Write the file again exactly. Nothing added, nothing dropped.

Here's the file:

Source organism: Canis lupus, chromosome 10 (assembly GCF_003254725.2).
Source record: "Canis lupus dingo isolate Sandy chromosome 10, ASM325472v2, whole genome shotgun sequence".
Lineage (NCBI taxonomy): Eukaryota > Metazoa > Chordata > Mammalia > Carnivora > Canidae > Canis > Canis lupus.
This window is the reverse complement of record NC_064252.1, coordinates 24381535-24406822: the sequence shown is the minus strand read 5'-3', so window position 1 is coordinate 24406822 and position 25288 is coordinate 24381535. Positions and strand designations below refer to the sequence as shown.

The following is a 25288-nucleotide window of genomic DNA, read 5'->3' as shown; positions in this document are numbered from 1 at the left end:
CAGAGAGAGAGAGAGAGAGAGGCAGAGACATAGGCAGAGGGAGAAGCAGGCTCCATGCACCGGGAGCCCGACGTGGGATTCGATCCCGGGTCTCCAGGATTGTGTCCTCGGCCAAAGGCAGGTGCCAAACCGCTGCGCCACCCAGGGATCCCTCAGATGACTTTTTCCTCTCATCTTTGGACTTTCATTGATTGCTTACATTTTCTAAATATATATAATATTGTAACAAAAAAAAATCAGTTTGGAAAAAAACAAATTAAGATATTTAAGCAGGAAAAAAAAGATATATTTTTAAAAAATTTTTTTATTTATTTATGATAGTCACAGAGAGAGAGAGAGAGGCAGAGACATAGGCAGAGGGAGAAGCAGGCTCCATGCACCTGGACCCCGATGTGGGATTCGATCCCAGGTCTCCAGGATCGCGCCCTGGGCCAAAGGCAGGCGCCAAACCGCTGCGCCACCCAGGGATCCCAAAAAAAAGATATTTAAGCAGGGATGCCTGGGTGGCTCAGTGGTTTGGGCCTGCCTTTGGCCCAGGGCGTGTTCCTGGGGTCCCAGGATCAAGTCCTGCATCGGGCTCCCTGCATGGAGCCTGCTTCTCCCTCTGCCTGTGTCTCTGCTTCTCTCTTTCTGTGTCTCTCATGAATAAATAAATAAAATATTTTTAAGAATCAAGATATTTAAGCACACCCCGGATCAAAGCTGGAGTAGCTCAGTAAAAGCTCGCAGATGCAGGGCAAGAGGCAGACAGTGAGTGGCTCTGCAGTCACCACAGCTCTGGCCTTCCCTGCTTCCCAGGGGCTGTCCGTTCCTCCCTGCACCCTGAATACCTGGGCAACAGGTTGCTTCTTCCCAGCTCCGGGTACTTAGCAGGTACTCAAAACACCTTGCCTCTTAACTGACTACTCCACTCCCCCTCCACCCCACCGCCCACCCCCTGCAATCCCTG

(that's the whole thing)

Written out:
Source organism: Canis lupus, chromosome 10 (assembly GCF_003254725.2).
Source record: "Canis lupus dingo isolate Sandy chromosome 10, ASM325472v2, whole genome shotgun sequence".
Lineage (NCBI taxonomy): Eukaryota > Metazoa > Chordata > Mammalia > Carnivora > Canidae > Canis > Canis lupus.
This window is the reverse complement of record NC_064252.1, coordinates 24381535-24406822: the sequence shown is the minus strand read 5'-3', so window position 1 is coordinate 24406822 and position 25288 is coordinate 24381535. Positions and strand designations below refer to the sequence as shown.

The following is a 25288-nucleotide window of genomic DNA, read 5'->3' as shown; positions in this document are numbered from 1 at the left end:
CAGAGAGAGAGAGAGAGAGAGGCAGAGACATAGGCAGAGGGAGAAGCAGGCTCCATGCACCGGGAGCCCGACGTGGGATTCGATCCCGGGTCTCCAGGATTGTGTCCTCGGCCAAAGGCAGGTGCCAAACCGCTGCGCCACCCAGGGATCCCTCAGATGACTTTTTCCTCTCATCTTTGGACTTTCATTGATTGCTTACATTTTCTAAATATATATAATATTGTAACAAAAAAAAATCAGTTTGGAAAAAAACAAATTAAGATATTTAAGCAGGAAAAAAAAGATATATTTTTAAAAAATTTTTTTATTTATTTATGATAGTCACAGAGAGAGAGAGAGAGGCAGAGACATAGGCAGAGGGAGAAGCAGGCTCCATGCACCTGGACCCCGATGTGGGATTCGATCCCAGGTCTCCAGGATCGCGCCCTGGGCCAAAGGCAGGCGCCAAACCGCTGCGCCACCCAGGGATCCCAAAAAAAAGATATTTAAGCAGGGATGCCTGGGTGGCTCAGTGGTTTGGGCCTGCCTTTGGCCCAGGGCGTGTTCCTGGGGTCCCAGGATCAAGTCCTGCATCGGGCTCCCTGCATGGAGCCTGCTTCTCCCTCTGCCTGTGTCTCTGCTTCTCTCTTTCTGTGTCTCTCATGAATAAATAAATAAAATATTTTTAAGAATCAAGATATTTAAGCACACCCCGGATCAAAGCTGGAGTAGCTCAGTAAAAGCTCGCAGATGCAGGGCAAGAGGCAGACAGTGAGTGGCTCTGCAGTCACCACAGCTCTGGCCTTCCCTGCTTCCCAGGGGCTGTCCGTTCCTCCCTGCACCCTGAATACCTGGGCAACAGGTTGCTTCTTCCCAGCTCCGGGTACTTAGCAGGTACTCAAAACACCTTGCCTCTTAACTGACTACTCCACTCCCCCTCCACCCCACCGCCCACCCCCTGCAATCCCTG